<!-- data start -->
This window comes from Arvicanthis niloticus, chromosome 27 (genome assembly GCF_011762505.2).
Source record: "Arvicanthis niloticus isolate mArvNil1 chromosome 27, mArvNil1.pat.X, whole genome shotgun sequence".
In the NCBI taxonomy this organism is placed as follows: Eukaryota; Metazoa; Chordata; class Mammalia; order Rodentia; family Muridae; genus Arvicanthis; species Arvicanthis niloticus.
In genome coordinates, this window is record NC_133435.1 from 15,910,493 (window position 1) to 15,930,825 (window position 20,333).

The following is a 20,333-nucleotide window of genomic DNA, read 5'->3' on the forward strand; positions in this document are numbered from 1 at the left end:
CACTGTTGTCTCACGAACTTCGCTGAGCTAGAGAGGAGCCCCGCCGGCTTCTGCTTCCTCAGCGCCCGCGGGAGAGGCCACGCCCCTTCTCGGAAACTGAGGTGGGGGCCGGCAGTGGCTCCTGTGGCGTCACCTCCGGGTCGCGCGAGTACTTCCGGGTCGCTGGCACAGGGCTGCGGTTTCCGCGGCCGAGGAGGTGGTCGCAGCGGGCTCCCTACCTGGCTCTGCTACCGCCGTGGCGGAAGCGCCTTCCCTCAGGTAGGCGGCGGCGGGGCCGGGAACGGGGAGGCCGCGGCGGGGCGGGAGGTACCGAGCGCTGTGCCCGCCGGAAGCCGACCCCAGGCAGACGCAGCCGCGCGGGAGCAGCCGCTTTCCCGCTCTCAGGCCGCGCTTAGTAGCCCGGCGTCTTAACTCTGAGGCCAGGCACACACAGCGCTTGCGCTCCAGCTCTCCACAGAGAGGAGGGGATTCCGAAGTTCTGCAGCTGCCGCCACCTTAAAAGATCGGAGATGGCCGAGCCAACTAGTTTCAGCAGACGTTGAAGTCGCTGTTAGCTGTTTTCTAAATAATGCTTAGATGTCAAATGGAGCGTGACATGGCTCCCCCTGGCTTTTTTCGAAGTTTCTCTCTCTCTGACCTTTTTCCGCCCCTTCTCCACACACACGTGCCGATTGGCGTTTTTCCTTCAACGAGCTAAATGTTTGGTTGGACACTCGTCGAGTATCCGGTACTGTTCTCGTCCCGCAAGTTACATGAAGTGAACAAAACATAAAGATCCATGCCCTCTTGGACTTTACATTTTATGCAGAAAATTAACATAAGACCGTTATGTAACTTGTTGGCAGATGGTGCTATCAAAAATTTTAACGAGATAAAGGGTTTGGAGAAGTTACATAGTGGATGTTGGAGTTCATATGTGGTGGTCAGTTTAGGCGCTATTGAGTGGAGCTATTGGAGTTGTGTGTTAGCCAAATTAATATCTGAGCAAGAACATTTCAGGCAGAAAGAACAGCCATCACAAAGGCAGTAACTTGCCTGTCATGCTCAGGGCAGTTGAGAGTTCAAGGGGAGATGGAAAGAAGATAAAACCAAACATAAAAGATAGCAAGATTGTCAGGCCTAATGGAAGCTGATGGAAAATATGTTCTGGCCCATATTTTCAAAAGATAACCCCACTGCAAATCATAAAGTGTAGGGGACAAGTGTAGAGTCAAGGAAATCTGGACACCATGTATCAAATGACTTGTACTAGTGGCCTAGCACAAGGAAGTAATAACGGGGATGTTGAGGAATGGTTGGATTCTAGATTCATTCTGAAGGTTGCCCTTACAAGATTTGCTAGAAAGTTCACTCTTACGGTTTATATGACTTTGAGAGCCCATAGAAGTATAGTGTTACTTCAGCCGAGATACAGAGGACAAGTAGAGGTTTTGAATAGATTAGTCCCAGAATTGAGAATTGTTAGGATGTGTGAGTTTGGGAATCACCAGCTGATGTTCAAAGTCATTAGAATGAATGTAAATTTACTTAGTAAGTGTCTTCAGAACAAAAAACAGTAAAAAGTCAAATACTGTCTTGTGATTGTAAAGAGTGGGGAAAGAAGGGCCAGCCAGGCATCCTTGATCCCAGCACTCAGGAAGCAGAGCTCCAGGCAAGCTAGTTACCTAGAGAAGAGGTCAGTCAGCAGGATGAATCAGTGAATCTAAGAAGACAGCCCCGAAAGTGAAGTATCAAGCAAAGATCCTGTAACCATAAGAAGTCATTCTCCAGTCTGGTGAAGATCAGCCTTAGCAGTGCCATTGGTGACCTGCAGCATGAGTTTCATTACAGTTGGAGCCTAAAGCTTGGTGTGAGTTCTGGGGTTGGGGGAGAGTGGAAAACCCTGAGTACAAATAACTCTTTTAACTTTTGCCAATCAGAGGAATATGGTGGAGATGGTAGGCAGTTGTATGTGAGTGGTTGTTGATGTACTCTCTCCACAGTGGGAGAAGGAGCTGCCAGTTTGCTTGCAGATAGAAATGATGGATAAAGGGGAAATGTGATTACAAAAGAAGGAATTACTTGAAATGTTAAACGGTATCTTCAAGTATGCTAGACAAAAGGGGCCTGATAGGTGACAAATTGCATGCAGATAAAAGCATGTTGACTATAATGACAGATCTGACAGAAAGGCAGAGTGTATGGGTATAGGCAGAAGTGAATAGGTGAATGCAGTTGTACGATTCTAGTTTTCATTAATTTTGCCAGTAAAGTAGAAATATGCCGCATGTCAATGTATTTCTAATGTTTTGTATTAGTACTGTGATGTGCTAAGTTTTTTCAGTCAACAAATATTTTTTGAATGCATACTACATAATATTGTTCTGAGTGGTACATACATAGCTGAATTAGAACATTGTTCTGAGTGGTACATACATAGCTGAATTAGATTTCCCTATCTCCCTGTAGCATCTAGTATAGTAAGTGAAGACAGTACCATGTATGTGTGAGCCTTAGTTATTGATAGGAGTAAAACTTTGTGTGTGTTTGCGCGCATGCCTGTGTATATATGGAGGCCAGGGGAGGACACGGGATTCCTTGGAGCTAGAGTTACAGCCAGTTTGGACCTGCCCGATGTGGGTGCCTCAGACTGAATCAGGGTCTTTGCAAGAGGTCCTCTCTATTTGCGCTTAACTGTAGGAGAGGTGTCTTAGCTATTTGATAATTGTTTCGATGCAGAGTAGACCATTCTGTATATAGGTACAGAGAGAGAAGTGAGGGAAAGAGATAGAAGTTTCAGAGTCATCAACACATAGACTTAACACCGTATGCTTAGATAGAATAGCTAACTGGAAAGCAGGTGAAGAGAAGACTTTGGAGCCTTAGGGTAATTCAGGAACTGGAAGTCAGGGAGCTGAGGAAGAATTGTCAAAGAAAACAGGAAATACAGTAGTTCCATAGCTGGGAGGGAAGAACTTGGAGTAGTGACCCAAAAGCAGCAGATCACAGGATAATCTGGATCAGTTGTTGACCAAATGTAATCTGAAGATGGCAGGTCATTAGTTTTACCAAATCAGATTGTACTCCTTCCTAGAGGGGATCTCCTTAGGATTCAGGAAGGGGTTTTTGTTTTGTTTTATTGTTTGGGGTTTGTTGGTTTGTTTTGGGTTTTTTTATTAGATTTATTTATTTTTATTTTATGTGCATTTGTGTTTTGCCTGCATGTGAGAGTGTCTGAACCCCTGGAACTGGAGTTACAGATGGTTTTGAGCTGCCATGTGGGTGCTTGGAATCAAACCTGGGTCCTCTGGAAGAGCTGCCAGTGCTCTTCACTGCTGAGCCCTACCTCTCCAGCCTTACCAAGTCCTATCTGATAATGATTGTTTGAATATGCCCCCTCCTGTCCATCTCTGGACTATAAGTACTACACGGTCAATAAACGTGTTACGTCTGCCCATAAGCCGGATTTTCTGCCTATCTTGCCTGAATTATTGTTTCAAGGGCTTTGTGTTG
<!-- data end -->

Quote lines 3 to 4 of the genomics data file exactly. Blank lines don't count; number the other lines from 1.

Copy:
In the NCBI taxonomy this organism is placed as follows: Eukaryota; Metazoa; Chordata; class Mammalia; order Rodentia; family Muridae; genus Arvicanthis; species Arvicanthis niloticus.
In genome coordinates, this window is record NC_133435.1 from 15,910,493 (window position 1) to 15,930,825 (window position 20,333).